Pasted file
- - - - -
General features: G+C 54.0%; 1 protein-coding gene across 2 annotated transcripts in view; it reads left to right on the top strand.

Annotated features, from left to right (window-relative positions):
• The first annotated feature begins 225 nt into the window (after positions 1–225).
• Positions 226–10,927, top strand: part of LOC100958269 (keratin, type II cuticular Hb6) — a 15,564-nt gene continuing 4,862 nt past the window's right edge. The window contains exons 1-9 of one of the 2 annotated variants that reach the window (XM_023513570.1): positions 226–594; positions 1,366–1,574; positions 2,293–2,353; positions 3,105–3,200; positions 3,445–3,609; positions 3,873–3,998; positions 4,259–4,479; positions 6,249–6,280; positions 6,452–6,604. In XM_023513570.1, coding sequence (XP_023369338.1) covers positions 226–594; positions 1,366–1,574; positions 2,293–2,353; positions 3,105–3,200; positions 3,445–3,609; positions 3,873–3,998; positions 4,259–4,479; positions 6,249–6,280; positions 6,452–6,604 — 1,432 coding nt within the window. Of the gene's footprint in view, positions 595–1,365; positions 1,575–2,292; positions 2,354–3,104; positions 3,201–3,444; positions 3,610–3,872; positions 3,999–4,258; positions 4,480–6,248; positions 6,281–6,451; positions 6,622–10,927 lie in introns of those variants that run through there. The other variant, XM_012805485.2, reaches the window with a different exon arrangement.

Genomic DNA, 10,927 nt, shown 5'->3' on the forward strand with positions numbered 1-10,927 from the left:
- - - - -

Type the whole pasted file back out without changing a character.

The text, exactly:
General features: G+C 54.0%; 1 protein-coding gene across 2 annotated transcripts in view; it reads left to right on the top strand.

Annotated features, from left to right (window-relative positions):
• The first annotated feature begins 225 nt into the window (after positions 1–225).
• Positions 226–10,927, top strand: part of LOC100958269 (keratin, type II cuticular Hb6) — a 15,564-nt gene continuing 4,862 nt past the window's right edge. The window contains exons 1-9 of one of the 2 annotated variants that reach the window (XM_023513570.1): positions 226–594; positions 1,366–1,574; positions 2,293–2,353; positions 3,105–3,200; positions 3,445–3,609; positions 3,873–3,998; positions 4,259–4,479; positions 6,249–6,280; positions 6,452–6,604. In XM_023513570.1, coding sequence (XP_023369338.1) covers positions 226–594; positions 1,366–1,574; positions 2,293–2,353; positions 3,105–3,200; positions 3,445–3,609; positions 3,873–3,998; positions 4,259–4,479; positions 6,249–6,280; positions 6,452–6,604 — 1,432 coding nt within the window. Of the gene's footprint in view, positions 595–1,365; positions 1,575–2,292; positions 2,354–3,104; positions 3,201–3,444; positions 3,610–3,872; positions 3,999–4,258; positions 4,480–6,248; positions 6,281–6,451; positions 6,622–10,927 lie in introns of those variants that run through there. The other variant, XM_012805485.2, reaches the window with a different exon arrangement.

Genomic DNA, 10,927 nt, shown 5'->3' on the forward strand with positions numbered 1-10,927 from the left: